Ms. Madonia began as a member of the corps de ballet eventually establishing herself as a leading ballerina with the Joffrey Ballet. She had the honor of dancing as a company member with Alonzo Kings Lines Ballet, Armitage Gone! Dance, Complexions Dance, Configuration Ballet and as a guest artist with Alaska Dance Theatre, Russian Ballet Theatre, Lemon Sponge Cake Contemporary Ballet, and at Le Gala des Etoiles numerous times in Montreal and Greece. She performed the role of the Princess in Stravinsky's L'Histoire du Soldat at the Santa Fe Chamber Music Festival in 2001 and with the New York Philharmonic in 2005, conducted by Alan Gilbert and accompanied by Pinkus Zuckerman. Madonia appeared in six PBS Dance in America Specials and is featured in four dance books, most prominently in, Classical Ballet Technique, by G.W. Warren. She performed the role of Madge in Colorado Ballet’s 2015 production of La Sylphide and as the Queen in it’s 2017 Swan Lake.
 
Her choreographic credits include the full length Ballets: Cinderella for Louisiana Delta Ballet, The Nutcracker, Polar Express and Appalachian Spring for Telluride Dance Academy and Ames Conservatory,  Shapeshift for Boulder Ballet in addition to new works for the NYC Dance Now Festival, Sunday Salons and Les Patineurs for Colorado Ballet’s Pre -professional Division, Solo works for professional dancers in  Colorado Ballet, YAGP competitions, Ballet West and Dayton Ballet. In 2016 she staged staged Gerald Arpino’s Light Rain Pas de Deux  for Colorado Ballet.

ABOUT JENNIFER (PHOTOGRAPHER): After a ten year career as an architect, Jennifer is currently an Award Winning, Denver based photographer, specializing in actor headshots and high school senior portraits. She is also an accomplished theatre and dance production photographer, having worked with the Colorado Shakespeare Festival, the Denver Center Theatre Company and Denver School of the Arts. She specializes in creating a positive experience and helping clients find their value through photography, fostering a sense of connection in her work, and bringing out personality in her clients while celebrating THEIR work. Her published theatrical photography work has run all around the world, and has appeared in American Theatre Magazine, The New York Times, Playbill.com, Broadway World and the Denver Post, to name a few.

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FINALLY: A special thanks to the wonderful staff and curators at the Clyfford Still Museum for a lovely experience. I highly recommend a visit to this unique museum in the heart of Denver's growing arts district.

Photographers, please note that a photography permit is required in advance to photograph subjects in this space.

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"Art washes away from the soul the dust of everyday life."

- Pablo Picasso

Theatre to Change the World | Hamilton Education Program comes to Denver

I’ve long been a believer that storytelling has the power to change the world, one person at a time. My own life has been shaped repeatedly by stories, inviting curiosity about new things, prompting me to change my own habits with regards to the environment, opening my heart and mind to understand my own blind-spots and to try to be better... more like the heroes of stories that I've admired.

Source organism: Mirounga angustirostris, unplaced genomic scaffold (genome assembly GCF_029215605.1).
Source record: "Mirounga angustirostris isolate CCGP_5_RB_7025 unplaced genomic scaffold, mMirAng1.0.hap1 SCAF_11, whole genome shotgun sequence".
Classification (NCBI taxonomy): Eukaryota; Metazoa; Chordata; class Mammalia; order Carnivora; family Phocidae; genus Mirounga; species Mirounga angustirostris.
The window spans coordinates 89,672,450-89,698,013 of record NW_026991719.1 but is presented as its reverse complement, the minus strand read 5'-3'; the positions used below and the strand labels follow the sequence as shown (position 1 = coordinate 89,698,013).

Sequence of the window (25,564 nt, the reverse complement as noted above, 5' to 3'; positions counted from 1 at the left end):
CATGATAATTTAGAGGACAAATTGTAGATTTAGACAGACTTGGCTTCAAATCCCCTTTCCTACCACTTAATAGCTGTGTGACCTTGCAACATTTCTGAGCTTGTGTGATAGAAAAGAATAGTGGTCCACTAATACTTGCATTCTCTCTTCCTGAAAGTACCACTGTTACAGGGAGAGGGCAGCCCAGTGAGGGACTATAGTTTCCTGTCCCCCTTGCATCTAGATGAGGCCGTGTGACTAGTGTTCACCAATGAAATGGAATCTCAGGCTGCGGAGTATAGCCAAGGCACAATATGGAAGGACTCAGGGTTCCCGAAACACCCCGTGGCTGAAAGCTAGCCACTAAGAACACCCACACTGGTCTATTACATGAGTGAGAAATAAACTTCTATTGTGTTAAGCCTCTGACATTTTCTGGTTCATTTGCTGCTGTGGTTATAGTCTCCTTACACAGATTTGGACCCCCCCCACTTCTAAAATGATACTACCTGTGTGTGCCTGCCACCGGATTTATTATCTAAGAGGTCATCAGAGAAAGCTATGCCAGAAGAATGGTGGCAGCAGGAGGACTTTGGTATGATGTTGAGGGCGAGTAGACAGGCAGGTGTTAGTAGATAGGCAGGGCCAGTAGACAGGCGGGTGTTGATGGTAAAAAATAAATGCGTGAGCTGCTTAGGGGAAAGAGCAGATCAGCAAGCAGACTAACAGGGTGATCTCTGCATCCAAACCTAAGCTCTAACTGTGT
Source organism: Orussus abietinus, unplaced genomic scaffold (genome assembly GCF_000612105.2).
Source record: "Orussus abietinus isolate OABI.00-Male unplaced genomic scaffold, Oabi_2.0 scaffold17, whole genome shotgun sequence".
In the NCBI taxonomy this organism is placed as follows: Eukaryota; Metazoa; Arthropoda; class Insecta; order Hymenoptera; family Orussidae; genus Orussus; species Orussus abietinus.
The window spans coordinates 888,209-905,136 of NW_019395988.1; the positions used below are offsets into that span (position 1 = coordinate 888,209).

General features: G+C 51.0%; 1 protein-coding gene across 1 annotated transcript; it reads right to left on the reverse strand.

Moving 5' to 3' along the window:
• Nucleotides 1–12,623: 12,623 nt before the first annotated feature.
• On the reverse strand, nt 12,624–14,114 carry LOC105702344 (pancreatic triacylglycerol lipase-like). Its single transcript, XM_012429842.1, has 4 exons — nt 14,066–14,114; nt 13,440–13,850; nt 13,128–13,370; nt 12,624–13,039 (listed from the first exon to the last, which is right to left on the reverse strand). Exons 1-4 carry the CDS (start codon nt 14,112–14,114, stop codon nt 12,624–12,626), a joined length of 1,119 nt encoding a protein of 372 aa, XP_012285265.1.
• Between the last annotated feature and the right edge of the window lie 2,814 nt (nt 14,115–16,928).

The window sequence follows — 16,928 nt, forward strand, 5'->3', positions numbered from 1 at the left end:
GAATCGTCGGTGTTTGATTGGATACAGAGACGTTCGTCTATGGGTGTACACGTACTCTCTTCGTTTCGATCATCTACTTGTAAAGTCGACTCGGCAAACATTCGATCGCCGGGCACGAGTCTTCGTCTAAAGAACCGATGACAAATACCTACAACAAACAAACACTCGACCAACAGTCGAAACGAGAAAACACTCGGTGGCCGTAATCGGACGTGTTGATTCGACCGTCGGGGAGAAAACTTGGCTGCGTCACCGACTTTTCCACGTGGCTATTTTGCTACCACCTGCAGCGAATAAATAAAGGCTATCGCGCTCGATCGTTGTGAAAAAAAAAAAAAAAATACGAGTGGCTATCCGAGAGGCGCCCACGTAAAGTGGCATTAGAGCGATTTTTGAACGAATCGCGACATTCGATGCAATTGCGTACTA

A well told story can ignite a spark of compassion in the darkness of unfamiliarity and/or fear of the unknown. An empathetic narrative can shift a long-held perspective, opening a mind to something previously unimaginable.

"Actors are agents of change. A film, a piece of theater, a piece of music or a book can make a difference. It can change the world." - Alan Rickman

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There’s certainly no shortage of stories of all forms from literature to film to theatre that have done this over the millennia. But, wow... how lucky we are to be alive... right now.

Hamilton, An American Musical is arguably one of the most impactful examples of culturally groundbreaking storytelling of our time (of a lot of times). A narrative told powerfully enough to rewrite the rules of musical theatre to connect with today's audiences and rewrite the rules of diverse representation in historical storytelling all at once.

Even if you haven't seen the show you've probably heard about the intoxicating juxtaposition of a heart-wrenching true story, brilliantly written music, creative narrative elements, unexpectedly disarming humor and extraordinary talent on every corner of the stage. The mash-up of elements is truly unlike anything any of us have ever experienced.

Lin-Manuel Miranda’s decision to cast historical figures as actors of color re-frames our understanding of history and allows today’s young immigrants a chance to see themselves mirrored in the faces, voices and hearts of the founders of our country. To see their ancestors as real life heroes, forging new alliances, loving, trying, failing, problem-solving, fighting, inventing and creating.

Such a simple but profound shift invites ALL of us to see a visual representation of our founders for who they were: a band of “young, scrappy and hungry” immigrants coming together to build something brand new. To aspire, to dream, to fight and to create.

How could that story NOT inspire hope in young people and theatre-goers of today?? In people of all ages really -- just listening to the soundtrack as a story inspired me so deeply that I picked up a copy of the Federalist Papers and read them for the first time at the age of forty-seven. And I speak as someone who strongly disliked history class as a kid! I've become a more informed citizen and increased my personal admiration for and investment in my own democracy.

Because of a theatrical story.

"Great theatre is about challenging how we think and encouraging us to fantasize about a world we aspire to." - Willem Dafoe